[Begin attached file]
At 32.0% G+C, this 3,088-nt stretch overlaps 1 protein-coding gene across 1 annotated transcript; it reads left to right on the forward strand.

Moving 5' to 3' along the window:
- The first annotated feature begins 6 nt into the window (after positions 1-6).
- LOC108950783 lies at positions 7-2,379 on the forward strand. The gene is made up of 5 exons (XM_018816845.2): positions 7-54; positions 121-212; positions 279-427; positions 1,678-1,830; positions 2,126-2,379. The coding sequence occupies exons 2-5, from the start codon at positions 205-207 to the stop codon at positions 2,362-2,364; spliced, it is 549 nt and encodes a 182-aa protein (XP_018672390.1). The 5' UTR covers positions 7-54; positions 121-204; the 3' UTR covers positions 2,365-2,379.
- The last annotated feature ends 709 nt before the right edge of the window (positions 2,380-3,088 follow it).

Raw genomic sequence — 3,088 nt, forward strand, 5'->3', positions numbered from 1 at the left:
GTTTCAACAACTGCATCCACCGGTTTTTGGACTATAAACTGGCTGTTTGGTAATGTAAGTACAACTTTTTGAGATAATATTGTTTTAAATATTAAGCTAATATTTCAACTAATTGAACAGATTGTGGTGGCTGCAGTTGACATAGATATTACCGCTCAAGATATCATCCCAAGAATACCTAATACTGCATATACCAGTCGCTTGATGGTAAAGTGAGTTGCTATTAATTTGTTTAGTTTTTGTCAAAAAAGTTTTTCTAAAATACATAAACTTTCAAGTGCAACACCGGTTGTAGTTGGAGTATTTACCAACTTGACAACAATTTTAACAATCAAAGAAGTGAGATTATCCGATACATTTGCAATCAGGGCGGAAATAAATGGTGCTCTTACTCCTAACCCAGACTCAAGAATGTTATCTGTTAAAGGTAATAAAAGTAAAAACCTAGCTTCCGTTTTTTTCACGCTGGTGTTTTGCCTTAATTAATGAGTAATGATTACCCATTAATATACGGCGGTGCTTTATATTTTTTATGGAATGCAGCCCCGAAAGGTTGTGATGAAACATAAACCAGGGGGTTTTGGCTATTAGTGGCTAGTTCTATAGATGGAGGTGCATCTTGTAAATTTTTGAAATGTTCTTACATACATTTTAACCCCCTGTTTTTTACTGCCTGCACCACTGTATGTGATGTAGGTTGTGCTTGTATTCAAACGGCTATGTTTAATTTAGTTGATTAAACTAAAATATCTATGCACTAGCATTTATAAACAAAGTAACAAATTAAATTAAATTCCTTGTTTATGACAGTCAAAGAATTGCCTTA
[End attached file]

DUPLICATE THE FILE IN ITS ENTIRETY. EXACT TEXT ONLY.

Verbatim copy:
At 32.0% G+C, this 3,088-nt stretch overlaps 1 protein-coding gene across 1 annotated transcript; it reads left to right on the forward strand.

Moving 5' to 3' along the window:
- The first annotated feature begins 6 nt into the window (after positions 1-6).
- LOC108950783 lies at positions 7-2,379 on the forward strand. The gene is made up of 5 exons (XM_018816845.2): positions 7-54; positions 121-212; positions 279-427; positions 1,678-1,830; positions 2,126-2,379. The coding sequence occupies exons 2-5, from the start codon at positions 205-207 to the stop codon at positions 2,362-2,364; spliced, it is 549 nt and encodes a 182-aa protein (XP_018672390.1). The 5' UTR covers positions 7-54; positions 121-204; the 3' UTR covers positions 2,365-2,379.
- The last annotated feature ends 709 nt before the right edge of the window (positions 2,380-3,088 follow it).

Raw genomic sequence — 3,088 nt, forward strand, 5'->3', positions numbered from 1 at the left:
GTTTCAACAACTGCATCCACCGGTTTTTGGACTATAAACTGGCTGTTTGGTAATGTAAGTACAACTTTTTGAGATAATATTGTTTTAAATATTAAGCTAATATTTCAACTAATTGAACAGATTGTGGTGGCTGCAGTTGACATAGATATTACCGCTCAAGATATCATCCCAAGAATACCTAATACTGCATATACCAGTCGCTTGATGGTAAAGTGAGTTGCTATTAATTTGTTTAGTTTTTGTCAAAAAAGTTTTTCTAAAATACATAAACTTTCAAGTGCAACACCGGTTGTAGTTGGAGTATTTACCAACTTGACAACAATTTTAACAATCAAAGAAGTGAGATTATCCGATACATTTGCAATCAGGGCGGAAATAAATGGTGCTCTTACTCCTAACCCAGACTCAAGAATGTTATCTGTTAAAGGTAATAAAAGTAAAAACCTAGCTTCCGTTTTTTTCACGCTGGTGTTTTGCCTTAATTAATGAGTAATGATTACCCATTAATATACGGCGGTGCTTTATATTTTTTATGGAATGCAGCCCCGAAAGGTTGTGATGAAACATAAACCAGGGGGTTTTGGCTATTAGTGGCTAGTTCTATAGATGGAGGTGCATCTTGTAAATTTTTGAAATGTTCTTACATACATTTTAACCCCCTGTTTTTTACTGCCTGCACCACTGTATGTGATGTAGGTTGTGCTTGTATTCAAACGGCTATGTTTAATTTAGTTGATTAAACTAAAATATCTATGCACTAGCATTTATAAACAAAGTAACAAATTAAATTAAATTCCTTGTTTATGACAGTCAAAGAATTGCCTTA